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Brother's KeeperThe United States, Race, and Empire in the British Caribbean, 1937-1962$
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Jason C. Parker

Print publication date: 2008

Print ISBN-13: 9780195332025

Published to Oxford Scholarship Online: May 2008

DOI: 10.1093/acprof:oso/9780195332025.001.0001

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A More American Lake

A More American Lake

Chapter:
(p.40) 2 A More American Lake
Source:
Brother's Keeper
Author(s):

Janson C. Parker (Contributor Webpage)

Publisher:
Oxford University Press
DOI:10.1093/acprof:oso/9780195332025.003.0003

Describes the impact of World War II on Anglo-American-Caribbean relations and the still-nascent decolonization process. Identifies “three R's” of the Roosevelt adminstration's diplomacy regarding the West Indies: “realism” or security concerns, reformism, and race. All three met in the construction of U.S. bases in the islands, in the establishment of the Anglo-American Caribbean Commission (AACC), in the diasporan cooperation between expatriates and African Americans that helped to bring about revision of the Jamaican constitution, and to a lesser extent in the Anglo-American conflict over Jamaican bauxite. The AACC became an arena of “competitive colonialism” as both Washington and London used their respective colonies to prove their good faith as reformers of the colonial regime, and used them as testing-grounds for the competing American and British visions of the postwar world.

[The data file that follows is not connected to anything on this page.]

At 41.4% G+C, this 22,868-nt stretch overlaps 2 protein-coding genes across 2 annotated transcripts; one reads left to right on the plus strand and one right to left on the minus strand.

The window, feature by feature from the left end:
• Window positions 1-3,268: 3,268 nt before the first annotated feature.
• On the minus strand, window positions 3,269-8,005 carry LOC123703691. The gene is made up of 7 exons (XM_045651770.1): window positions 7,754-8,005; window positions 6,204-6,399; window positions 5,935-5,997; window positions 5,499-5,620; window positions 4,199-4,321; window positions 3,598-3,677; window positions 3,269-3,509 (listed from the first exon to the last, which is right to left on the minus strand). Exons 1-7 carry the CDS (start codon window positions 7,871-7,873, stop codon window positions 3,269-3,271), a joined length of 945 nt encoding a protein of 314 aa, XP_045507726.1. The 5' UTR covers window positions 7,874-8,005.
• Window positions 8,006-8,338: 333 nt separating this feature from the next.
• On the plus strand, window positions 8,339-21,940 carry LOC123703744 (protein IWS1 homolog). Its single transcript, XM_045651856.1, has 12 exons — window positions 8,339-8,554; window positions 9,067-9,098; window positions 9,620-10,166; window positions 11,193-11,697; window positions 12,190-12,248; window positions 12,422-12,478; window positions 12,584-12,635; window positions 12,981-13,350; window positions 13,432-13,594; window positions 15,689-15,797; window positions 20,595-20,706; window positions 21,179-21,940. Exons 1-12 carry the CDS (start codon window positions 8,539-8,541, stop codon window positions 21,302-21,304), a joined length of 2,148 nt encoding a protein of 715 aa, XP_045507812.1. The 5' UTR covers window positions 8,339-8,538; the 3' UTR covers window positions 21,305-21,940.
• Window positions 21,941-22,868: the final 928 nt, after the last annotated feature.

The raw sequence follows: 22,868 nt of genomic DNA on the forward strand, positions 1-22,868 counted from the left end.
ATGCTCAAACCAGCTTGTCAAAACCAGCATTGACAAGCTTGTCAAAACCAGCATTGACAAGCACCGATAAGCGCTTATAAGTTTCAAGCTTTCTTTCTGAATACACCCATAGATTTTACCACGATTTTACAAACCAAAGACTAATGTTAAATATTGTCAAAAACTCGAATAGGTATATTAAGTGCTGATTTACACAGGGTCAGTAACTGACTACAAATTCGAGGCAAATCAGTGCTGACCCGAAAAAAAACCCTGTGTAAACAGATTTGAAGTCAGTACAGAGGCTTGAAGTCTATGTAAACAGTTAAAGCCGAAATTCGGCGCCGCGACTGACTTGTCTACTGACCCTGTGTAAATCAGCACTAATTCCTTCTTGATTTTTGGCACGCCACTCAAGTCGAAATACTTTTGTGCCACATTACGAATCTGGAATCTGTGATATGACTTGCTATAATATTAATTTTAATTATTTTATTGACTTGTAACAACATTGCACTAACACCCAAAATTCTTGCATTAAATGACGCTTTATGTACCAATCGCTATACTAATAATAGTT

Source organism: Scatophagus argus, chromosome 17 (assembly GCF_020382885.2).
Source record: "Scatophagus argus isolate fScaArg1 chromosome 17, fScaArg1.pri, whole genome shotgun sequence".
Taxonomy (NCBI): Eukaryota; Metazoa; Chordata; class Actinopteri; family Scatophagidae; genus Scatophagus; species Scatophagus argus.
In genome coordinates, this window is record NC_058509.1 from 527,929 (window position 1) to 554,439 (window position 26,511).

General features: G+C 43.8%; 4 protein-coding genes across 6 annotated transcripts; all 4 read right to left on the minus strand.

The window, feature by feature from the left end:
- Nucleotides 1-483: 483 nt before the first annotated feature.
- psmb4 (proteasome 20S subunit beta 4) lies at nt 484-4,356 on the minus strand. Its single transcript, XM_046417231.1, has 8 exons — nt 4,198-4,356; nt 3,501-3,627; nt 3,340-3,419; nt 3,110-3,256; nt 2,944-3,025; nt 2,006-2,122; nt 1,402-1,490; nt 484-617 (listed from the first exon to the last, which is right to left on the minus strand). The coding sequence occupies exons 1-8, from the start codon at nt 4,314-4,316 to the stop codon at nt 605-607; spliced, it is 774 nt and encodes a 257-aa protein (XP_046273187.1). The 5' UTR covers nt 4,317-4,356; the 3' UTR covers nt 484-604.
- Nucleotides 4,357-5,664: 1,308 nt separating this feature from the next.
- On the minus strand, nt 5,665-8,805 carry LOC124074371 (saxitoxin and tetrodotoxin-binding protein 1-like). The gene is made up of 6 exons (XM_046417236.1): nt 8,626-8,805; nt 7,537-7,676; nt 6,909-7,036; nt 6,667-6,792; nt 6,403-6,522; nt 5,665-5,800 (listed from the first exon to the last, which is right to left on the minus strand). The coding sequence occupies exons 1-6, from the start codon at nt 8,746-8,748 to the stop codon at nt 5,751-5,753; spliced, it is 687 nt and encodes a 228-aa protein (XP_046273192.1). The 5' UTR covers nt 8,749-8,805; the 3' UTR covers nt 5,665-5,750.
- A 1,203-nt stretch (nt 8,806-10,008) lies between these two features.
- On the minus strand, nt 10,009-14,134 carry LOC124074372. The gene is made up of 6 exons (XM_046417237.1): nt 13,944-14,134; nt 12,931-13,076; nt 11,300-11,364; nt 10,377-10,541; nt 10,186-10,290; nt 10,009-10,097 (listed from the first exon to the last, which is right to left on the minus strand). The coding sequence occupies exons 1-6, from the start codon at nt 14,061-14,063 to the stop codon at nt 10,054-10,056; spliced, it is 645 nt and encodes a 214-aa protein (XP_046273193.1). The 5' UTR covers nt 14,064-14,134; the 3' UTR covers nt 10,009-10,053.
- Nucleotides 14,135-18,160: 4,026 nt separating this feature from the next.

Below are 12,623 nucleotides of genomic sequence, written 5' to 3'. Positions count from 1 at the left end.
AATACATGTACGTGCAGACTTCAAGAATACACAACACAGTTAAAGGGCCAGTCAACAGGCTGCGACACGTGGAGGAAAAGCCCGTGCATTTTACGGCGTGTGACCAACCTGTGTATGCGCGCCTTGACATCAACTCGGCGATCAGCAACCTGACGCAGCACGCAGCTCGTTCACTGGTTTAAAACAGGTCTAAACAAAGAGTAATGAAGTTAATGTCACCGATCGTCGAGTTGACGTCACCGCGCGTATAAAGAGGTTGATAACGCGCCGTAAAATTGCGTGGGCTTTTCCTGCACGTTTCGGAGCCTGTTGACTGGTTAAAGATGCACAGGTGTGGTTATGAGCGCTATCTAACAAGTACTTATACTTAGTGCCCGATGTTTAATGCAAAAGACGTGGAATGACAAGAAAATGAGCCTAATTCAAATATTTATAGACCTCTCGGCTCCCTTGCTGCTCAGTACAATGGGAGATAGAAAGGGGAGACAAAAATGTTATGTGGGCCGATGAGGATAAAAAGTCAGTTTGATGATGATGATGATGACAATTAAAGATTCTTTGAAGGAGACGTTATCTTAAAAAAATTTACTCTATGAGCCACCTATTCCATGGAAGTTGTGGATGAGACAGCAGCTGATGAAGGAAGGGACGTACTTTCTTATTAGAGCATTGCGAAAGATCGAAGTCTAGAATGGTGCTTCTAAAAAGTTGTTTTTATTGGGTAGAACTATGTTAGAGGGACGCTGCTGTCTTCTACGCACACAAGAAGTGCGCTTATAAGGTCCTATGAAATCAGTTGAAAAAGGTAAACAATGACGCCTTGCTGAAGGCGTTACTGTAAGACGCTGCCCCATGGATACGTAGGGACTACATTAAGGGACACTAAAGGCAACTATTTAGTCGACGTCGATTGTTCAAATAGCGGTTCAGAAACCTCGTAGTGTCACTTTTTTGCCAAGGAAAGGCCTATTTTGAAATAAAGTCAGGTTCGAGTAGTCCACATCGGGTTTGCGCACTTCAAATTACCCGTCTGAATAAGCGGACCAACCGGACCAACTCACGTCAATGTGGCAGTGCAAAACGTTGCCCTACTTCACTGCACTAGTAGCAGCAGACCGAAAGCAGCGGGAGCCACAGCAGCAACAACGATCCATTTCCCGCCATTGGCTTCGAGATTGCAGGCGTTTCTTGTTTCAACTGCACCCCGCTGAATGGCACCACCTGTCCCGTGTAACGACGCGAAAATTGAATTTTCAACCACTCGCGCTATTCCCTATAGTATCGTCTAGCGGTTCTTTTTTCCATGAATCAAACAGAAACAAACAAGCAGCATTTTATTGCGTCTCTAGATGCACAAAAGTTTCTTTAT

Keywords:   U.S. foreign relations, British West Indies, Anglo-American Caribbean Commission (AACC), Caribbean, African Americans, World War II, Harlem, bauxite, bases, Charles Taussig

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